It’s not just because of my personal experience. I really think this is a thing to ponder once and then get along in life having chunked it over as one of many fantastical alternatives, but it’s not satisfactory nor really plausible. I exist, and you exist, and we are made of matter in the universe. We’re relatively amoebas, kind of feeling our way around – is that fire or just a lamp? WE CAN KNOW. Is that real or a dream? With a healthy brain, we can know. We don’t know everything, such as even why we do dream when we sleep. I do know that there is no internal consistency in my dreams such as an owl caught in a cobweb and screeching to get free that night I helped move a thousand pieces of furniture. There are things in real life that may seem about as weird but aren’t dreams, because I’m not the one making them up. To say I’m dreaming means you don’t exist. It’s a hypothetical non-reality thought exercise, but not something to be considered seriously, and you who don’t exist are like a god-botherer, thinking Pascal’s Wager is the winning move. My eyes hurt from rolling so much.
Just in case it wasn’t clear to you, I’m relatively insulted by the prospect that I’m rejecting your premise on the mere grounds that my life has been shit. I’m rejecting it because it is the premise of a space cadet.
I wondered where the fuck, ” Kodie, I know you’ve had a hard time” was coming from and how it had anything to do with hairy vampire zombies with bigfeet.
How can I know what nightmares are when I’m not real. Kessy knows I’ve had a hard time because my face is next to every problem I’ve ever described, but that’s not my real face.
“Kodie, I know you’ve had a hard time, and I’m not trying to minimize that in any way.”
Well that isn’t fucking patronising in anyway … well done.
” No, I’m not certain that decapitation would cause death, because I’m not at all certain this universe is actually real in any objective sense.”
I once had a very similar thought. It came to me about two hours after taking a hit of blotter acid.
Kodie, I’m sorry, I didn’t mean to sound like I was accusing you of dismissing anything because you’ve had problems, and I certainly didn’t mean to sound patronizing. I was trying to respond to “I would never dream up such a hostile experience where people make up dumb bullshit.” which I took to mean something along the lines of, if this is a dream, why would I dream such a nasty world? I was trying not to sound like I was being dismissive of what you’ve been through. I can only offer my sincerest apologies that I missed the mark.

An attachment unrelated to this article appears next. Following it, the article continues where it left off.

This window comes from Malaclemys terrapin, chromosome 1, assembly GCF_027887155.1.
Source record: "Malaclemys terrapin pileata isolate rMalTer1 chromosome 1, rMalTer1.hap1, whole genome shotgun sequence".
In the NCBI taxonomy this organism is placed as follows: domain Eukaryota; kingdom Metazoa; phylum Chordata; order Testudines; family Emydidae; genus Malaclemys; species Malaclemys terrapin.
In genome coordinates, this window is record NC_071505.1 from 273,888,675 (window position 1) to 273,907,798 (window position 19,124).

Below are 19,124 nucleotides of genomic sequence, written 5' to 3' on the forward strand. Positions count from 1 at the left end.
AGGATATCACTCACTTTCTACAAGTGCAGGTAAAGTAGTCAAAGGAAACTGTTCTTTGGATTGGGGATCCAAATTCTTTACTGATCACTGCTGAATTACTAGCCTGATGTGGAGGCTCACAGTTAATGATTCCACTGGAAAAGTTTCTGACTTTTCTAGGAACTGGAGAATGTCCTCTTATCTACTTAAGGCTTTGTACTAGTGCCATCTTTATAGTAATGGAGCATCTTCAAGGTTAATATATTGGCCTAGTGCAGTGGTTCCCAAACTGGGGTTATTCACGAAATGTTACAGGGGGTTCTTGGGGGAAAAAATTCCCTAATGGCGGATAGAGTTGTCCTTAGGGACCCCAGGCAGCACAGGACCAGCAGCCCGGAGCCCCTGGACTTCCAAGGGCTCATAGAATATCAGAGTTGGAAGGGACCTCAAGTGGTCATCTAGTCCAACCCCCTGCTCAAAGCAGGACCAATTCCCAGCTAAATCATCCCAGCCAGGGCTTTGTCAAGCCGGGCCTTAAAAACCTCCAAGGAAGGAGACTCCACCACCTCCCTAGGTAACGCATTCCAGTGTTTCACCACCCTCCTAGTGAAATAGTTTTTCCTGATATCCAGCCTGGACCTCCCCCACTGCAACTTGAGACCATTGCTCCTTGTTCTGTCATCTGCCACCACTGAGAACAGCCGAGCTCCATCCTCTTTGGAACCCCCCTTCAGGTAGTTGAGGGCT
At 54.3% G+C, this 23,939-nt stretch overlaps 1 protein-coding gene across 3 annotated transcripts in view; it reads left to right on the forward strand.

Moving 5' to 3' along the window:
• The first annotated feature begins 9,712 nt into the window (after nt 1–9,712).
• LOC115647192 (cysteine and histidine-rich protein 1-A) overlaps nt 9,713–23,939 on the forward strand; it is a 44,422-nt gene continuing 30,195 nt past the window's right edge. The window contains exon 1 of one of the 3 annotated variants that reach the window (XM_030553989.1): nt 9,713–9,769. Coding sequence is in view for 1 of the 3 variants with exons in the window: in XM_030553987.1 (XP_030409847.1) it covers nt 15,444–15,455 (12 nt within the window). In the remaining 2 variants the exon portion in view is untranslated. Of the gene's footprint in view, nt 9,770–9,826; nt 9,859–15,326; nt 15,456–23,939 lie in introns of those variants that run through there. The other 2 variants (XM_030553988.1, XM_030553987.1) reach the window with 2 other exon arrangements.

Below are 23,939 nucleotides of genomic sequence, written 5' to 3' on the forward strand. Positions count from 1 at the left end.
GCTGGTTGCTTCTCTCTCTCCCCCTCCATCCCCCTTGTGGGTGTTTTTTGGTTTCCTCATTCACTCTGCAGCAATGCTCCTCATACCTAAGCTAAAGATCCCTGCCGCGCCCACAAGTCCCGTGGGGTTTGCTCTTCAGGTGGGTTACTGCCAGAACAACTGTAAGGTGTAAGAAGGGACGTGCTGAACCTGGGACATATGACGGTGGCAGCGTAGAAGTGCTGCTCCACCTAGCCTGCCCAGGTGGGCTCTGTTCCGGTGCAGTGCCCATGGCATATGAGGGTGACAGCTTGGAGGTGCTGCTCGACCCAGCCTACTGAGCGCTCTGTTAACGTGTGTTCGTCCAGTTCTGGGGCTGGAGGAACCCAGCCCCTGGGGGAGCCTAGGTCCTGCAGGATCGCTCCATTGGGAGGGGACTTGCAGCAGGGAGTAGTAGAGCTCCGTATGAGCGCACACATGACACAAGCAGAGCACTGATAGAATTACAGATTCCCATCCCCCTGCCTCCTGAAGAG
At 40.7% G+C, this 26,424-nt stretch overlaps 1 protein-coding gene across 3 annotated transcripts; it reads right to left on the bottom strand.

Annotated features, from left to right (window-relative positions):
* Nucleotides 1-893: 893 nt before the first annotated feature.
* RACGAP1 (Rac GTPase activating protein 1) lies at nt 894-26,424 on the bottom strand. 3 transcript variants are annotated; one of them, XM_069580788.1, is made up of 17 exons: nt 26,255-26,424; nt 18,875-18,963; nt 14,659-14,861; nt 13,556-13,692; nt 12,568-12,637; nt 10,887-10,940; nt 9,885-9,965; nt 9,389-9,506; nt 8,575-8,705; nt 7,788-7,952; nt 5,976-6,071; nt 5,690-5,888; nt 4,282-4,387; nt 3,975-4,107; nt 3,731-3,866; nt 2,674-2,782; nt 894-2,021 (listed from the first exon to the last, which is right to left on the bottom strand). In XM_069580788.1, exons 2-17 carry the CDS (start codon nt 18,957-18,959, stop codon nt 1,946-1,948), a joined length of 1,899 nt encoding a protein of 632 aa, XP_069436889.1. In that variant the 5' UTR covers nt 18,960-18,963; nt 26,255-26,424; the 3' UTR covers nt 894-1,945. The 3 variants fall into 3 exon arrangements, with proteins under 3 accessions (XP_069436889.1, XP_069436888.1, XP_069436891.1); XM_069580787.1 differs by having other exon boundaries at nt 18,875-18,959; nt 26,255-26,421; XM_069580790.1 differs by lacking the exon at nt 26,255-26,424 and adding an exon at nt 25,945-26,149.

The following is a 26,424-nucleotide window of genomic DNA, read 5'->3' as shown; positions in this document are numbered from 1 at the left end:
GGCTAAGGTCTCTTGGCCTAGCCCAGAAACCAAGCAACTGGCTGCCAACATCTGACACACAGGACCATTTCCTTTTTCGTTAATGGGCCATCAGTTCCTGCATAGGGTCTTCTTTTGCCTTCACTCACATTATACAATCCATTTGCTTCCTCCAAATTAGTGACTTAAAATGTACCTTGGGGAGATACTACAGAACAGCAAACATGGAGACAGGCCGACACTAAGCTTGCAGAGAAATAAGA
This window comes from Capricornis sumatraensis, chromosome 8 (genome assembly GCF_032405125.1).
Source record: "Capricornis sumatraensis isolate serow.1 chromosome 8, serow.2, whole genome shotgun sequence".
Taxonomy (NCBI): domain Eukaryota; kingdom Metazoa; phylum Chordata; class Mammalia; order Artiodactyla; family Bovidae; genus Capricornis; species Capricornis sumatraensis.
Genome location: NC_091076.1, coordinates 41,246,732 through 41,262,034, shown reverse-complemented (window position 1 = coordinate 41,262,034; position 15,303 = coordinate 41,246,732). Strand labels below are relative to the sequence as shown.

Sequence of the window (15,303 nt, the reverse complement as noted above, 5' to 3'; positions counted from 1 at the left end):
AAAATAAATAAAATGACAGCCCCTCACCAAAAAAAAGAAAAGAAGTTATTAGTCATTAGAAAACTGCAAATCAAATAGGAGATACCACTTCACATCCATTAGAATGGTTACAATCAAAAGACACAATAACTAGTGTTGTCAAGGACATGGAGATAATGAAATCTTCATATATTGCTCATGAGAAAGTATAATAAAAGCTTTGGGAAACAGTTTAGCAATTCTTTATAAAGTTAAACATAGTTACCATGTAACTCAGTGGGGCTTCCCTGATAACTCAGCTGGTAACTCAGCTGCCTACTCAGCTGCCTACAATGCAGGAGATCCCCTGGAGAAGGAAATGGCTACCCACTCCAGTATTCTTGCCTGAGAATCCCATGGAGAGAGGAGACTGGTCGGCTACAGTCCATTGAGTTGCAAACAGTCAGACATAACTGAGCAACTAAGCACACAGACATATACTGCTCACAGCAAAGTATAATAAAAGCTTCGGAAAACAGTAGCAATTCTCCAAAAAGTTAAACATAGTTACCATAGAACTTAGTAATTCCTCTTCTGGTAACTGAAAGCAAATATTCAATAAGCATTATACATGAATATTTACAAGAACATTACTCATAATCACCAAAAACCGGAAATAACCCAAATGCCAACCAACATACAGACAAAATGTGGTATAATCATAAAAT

Can you or Jabster or anyone else give me a suggestion of how I should have put it? Guys, I’m not being sarcastic or snarky here, I realize I messed up, and I’m asking if anyone can tell me how to do better.
“There is no certainty, ever, about anything.” Kessy why are you quoting the nincompoop character from Tim Minchen’s beat poem Storm?
The nincompoop character in “Storm” took that actually correct statement and drew the probably incorrect conclusion that because we can’t be completely certain, all opinions must have equal validity.
I wouldn’t go so far as to say that “to know” is a useless term, because even if we are all merely the dreams of a butterfly, the term is being uttered within the epistemological context to which it is being applied; after all, if we were within such a dream we are still observers who at least can test the parameters of that existence, such as it is. Perhaps better would be merely to stipulate that “to know” should be understood as eschewing certainty, and that the strength of a claim of knowing is dependent upon the probability of it being correct given that all possible alternative hypotheses cannot ever be eliminated.
Throw a little Bayes in for color if numbers make you feel better about the notion.
When I replied I knew the bigfoot peeve would be escalated again.
I hoped for a different result.
>”…how can you avoid solipsism?
As the extreme of self-centeredness, I wouldn’t spend the effort to consider it. Not going to feed the epitome of arrogance, no way.
That’s a little unfair. Just because somebody is willing to mull over solipsism doesn’t mean they are the epitome of arrogance and some sort of self-centred monster.
Ah, but perhaps you should take that up with Kessy — I’m just a wee figment of a dream, and can’t be held responsible.
There’s a big difference between admitting our senses aren’t 100% reliable and asserting that may mean our senses are 0% reliable, and expecting to be taken seriously for the latter.
That’s an irrational and emotional response, Theory_of_I. Boo hoo, somebody suggested you might be a figment of their imagination. Are you so insecure that you can’t just let that thought experiment lie and have to get all worked up about it?
And Kodie, there is clearly a difference, but that difference doesn’t make somebody a selfish monster.
Clearly you’re all just figments of my imagination. Which does make me wonder what the hell is wrong with me…
I didn’t call anyone a monster? But proposing the idea that you’re the only person who really exists can’t be said to be unselfish. It’s a concept that seems really neat if you never thought about it before, but if you think about it enough, you should get to the other side and not propose it seriously. Especially to defend whether we can “know” anything like one’s favorite mythical monster creature. I feel stupider just talking about it. If other people don’t exist, is it ok if I killed them? It’s not even ok for me to say that hypothetically. It’s alarming to even think.